Using a one-time use email address to sign up for social media accounts is surprisingly effective for protecting your privacy.
In principal, there is little reason for a social media account to require an email address, phone number, or physical address, but they are almost always required. Most social networks in 2020 require at least an email address if not a phone number when creating an account so that they can continue to badger you with reminders to participate in their platform.
LinkedIn is infamous for sending too many emails to the point that they actually got sued for it. They then notified their users that they were being sued for sending too many emails with another email. It's so absurd that it's actually just laughable.
A single service sending marketing material, email blasts, notification reminders, new friend joining notifications etc. isn't necessarily problematic. The real issue arises when all of the online platforms that you join and participate in bury your inbox in unnecessary and distracting emails. It's hard to stay focused on productive work in your inbox and it's frustrating to find what you are looking for.
Email is a critical way that we communicate for business and manage our personal lives. But many people that ask for your personal email address shouldn't ever get it, because they don't need to be able to reach you at any time for the rest of forever.
Your first thought before you ever type in your real email address anywhere online, you should pause for a moment and consider the following:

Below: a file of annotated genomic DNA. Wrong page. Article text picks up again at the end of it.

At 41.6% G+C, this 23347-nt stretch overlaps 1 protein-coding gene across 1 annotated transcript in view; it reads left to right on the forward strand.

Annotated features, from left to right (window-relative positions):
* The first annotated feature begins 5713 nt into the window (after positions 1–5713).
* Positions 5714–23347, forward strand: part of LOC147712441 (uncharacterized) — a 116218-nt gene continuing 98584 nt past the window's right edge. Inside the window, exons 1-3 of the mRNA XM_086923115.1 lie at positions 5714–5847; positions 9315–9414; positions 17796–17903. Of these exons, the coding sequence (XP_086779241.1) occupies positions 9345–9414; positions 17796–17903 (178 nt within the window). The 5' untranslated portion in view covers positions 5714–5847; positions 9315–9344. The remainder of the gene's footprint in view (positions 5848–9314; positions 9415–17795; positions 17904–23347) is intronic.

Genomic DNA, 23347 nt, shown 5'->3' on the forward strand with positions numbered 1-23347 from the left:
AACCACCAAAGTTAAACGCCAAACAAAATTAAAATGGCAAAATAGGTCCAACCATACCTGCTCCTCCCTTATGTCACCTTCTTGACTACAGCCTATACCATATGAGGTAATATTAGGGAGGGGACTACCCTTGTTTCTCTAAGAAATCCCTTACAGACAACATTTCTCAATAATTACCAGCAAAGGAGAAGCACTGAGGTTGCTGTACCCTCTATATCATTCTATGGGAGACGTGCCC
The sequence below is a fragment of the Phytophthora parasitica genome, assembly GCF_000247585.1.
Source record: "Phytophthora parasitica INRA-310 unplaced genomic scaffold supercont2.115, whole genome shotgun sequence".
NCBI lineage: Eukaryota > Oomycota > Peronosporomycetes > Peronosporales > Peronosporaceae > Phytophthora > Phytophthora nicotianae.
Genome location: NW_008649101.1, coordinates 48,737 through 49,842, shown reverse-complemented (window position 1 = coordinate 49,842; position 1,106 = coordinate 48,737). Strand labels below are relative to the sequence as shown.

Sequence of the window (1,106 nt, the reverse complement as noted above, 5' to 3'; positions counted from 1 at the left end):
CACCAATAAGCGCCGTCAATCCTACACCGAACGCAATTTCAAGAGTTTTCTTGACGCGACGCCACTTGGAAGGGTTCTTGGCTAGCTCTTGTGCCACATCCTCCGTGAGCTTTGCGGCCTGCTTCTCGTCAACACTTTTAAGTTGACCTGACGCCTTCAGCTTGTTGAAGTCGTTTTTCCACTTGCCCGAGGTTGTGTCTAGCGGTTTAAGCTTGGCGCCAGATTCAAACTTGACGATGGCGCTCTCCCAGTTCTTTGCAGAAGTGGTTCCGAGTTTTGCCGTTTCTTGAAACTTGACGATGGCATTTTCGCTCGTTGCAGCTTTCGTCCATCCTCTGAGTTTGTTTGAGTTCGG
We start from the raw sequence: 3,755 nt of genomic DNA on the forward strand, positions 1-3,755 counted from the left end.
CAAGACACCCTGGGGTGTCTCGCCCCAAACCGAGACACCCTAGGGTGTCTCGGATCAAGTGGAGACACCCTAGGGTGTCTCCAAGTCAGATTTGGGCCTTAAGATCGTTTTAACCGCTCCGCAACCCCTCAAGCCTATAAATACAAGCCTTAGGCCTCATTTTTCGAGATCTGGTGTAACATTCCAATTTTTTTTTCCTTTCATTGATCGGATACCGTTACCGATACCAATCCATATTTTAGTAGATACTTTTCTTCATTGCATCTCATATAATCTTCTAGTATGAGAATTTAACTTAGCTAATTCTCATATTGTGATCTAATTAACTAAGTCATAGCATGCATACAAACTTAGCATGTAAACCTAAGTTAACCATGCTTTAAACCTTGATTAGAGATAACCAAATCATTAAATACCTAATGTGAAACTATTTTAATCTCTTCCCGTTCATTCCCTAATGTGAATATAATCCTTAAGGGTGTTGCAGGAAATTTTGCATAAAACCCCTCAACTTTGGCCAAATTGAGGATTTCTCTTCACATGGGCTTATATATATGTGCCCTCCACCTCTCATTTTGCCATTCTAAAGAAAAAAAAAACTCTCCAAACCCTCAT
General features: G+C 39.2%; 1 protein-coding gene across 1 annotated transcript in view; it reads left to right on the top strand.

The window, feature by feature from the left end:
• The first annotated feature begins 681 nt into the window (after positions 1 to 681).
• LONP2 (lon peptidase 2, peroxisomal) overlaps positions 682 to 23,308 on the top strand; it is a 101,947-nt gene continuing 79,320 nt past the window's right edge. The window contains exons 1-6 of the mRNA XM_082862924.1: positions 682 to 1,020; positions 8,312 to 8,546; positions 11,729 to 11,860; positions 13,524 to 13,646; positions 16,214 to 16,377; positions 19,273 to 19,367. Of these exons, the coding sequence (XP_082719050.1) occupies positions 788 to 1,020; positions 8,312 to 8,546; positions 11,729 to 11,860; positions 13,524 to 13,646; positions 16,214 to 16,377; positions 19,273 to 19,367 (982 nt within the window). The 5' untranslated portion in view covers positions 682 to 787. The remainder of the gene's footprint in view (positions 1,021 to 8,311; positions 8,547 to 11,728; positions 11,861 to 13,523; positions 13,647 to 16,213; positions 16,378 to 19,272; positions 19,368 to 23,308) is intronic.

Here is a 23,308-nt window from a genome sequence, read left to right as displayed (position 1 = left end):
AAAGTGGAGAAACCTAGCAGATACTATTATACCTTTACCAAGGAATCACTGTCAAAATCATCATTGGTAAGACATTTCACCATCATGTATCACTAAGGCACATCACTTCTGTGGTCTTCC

Your bank for instance.
Do they strike you as the kind of company that will keep your personal information safe? Do you think they are at risk for a data breach? If so run the other way.
Even if a company doesn't accidentally expose your personal information, it's possible that they outright sell it to the highest bidder. Many companies are in the market of selling customer lists to advertising companies, hedge funds and more.
It's tough not to sound like I'm wearing a tin foil hat when I warn people about these issues, but I have seen many examples of this happening in the wild. Caveat emptor.
Whilst a tad alliterative, the sentiment is quite valid. If you decided that you don't trust a website with your personal email address, but you would still like to create an account then you should consider using a disposable email address.
OneTimeUseMail was built to solve exactly this problem. We support our site with ads and provide the service free of charge so that everyone can protect their personal data while still getting the most out of the internet.
We will generate a random email address for you to use and then we will save any emails we get to that address for 1 hour only. Any emails that we receive will be shown in your "inbox". You can click any email confirmation or password reset links and make the most out of your account.
Stay safe out there~